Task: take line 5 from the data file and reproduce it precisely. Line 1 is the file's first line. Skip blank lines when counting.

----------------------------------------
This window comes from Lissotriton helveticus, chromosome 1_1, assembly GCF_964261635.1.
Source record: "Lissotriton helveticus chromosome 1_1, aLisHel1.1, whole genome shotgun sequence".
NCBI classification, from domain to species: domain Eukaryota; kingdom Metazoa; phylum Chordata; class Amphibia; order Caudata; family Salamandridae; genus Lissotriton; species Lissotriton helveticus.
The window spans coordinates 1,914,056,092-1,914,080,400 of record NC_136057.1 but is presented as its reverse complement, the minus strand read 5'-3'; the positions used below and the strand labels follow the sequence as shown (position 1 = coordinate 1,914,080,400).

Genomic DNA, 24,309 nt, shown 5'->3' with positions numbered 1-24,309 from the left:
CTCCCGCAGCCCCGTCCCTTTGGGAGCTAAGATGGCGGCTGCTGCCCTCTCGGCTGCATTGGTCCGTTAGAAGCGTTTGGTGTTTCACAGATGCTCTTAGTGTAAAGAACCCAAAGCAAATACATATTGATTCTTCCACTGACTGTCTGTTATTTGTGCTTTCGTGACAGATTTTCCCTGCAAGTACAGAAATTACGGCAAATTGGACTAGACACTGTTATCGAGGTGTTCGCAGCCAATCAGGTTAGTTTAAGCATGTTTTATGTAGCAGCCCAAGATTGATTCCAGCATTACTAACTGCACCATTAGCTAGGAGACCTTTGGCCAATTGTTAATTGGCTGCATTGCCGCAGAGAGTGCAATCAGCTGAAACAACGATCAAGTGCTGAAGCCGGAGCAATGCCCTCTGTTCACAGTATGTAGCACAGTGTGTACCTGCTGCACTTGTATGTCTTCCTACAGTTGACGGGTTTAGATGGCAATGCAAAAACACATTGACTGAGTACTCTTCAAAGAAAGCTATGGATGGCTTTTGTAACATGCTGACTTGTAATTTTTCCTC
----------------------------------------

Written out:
Genomic DNA, 24,309 nt, shown 5'->3' with positions numbered 1-24,309 from the left: